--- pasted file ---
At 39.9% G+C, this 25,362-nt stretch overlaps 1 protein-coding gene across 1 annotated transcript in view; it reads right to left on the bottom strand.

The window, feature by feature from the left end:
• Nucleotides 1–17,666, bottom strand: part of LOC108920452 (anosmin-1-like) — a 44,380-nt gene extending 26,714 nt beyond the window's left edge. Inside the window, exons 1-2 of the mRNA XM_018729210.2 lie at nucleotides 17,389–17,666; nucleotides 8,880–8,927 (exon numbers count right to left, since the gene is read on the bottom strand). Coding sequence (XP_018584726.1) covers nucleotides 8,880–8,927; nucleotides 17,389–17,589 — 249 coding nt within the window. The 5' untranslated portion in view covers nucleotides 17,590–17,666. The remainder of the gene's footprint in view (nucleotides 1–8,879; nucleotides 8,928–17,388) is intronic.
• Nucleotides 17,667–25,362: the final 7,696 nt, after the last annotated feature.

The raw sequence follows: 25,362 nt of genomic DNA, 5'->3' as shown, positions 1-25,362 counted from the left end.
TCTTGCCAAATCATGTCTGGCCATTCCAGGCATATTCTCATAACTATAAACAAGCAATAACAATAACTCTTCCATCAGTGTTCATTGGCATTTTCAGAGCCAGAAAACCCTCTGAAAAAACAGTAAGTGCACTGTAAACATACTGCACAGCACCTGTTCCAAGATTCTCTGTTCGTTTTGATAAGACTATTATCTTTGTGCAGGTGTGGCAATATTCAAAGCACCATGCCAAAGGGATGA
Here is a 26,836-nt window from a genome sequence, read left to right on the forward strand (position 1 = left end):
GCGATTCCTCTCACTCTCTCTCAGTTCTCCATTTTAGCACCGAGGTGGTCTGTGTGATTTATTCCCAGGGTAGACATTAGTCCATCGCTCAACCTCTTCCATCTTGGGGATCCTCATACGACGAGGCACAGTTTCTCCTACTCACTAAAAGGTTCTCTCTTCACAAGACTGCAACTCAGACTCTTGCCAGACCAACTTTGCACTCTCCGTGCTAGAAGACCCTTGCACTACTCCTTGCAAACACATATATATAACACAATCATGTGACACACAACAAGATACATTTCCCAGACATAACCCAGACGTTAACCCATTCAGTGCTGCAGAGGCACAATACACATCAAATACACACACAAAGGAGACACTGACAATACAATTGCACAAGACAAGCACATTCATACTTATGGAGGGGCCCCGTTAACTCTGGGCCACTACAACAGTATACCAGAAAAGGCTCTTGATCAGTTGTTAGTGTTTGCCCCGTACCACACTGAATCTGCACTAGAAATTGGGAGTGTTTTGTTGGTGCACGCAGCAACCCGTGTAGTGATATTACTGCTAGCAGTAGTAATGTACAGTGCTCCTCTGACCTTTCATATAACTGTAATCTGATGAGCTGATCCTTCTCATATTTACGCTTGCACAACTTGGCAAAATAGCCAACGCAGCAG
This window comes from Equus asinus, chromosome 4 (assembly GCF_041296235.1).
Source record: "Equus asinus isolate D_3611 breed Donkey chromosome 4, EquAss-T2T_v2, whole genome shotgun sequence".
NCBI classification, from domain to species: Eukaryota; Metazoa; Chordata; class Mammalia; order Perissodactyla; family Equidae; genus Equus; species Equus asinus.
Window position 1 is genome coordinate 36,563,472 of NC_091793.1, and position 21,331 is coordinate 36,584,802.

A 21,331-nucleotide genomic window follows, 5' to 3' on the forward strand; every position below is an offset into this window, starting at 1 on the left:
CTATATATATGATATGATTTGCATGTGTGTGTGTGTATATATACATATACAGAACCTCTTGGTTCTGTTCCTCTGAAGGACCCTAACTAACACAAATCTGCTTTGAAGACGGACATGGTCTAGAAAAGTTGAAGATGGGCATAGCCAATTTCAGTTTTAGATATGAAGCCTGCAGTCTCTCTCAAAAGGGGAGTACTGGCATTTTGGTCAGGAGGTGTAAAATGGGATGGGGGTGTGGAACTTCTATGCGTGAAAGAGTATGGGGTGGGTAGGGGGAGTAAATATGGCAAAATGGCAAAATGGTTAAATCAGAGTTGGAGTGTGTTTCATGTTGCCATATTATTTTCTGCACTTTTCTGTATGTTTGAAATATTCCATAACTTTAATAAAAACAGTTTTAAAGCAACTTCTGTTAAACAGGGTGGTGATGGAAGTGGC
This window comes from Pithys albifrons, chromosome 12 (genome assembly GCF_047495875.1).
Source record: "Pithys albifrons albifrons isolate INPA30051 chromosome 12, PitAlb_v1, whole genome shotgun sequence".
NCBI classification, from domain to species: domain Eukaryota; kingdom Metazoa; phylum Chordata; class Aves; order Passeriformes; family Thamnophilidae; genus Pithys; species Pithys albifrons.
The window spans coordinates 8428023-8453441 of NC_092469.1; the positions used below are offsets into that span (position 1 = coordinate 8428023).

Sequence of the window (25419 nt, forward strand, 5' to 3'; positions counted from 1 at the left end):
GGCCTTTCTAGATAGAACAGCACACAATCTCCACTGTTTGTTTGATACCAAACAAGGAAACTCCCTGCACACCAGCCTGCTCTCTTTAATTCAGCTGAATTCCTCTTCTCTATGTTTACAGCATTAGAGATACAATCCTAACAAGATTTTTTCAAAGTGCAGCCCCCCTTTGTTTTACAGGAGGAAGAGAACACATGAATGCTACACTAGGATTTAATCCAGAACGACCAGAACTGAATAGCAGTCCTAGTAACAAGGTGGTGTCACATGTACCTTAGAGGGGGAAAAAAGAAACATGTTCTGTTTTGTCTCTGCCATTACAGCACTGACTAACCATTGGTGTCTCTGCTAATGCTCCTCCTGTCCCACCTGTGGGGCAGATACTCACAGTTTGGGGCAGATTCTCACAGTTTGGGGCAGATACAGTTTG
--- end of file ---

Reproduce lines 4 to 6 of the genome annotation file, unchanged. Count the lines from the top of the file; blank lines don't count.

• Nucleotides 17,667–25,362: the final 7,696 nt, after the last annotated feature.

The raw sequence follows: 25,362 nt of genomic DNA, 5'->3' as shown, positions 1-25,362 counted from the left end.
TCTTGCCAAATCATGTCTGGCCATTCCAGGCATATTCTCATAACTATAAACAAGCAATAACAATAACTCTTCCATCAGTGTTCATTGGCATTTTCAGAGCCAGAAAACCCTCTGAAAAAACAGTAAGTGCACTGTAAACATACTGCACAGCACCTGTTCCAAGATTCTCTGTTCGTTTTGATAAGACTATTATCTTTGTGCAGGTGTGGCAATATTCAAAGCACCATGCCAAAGGGATGA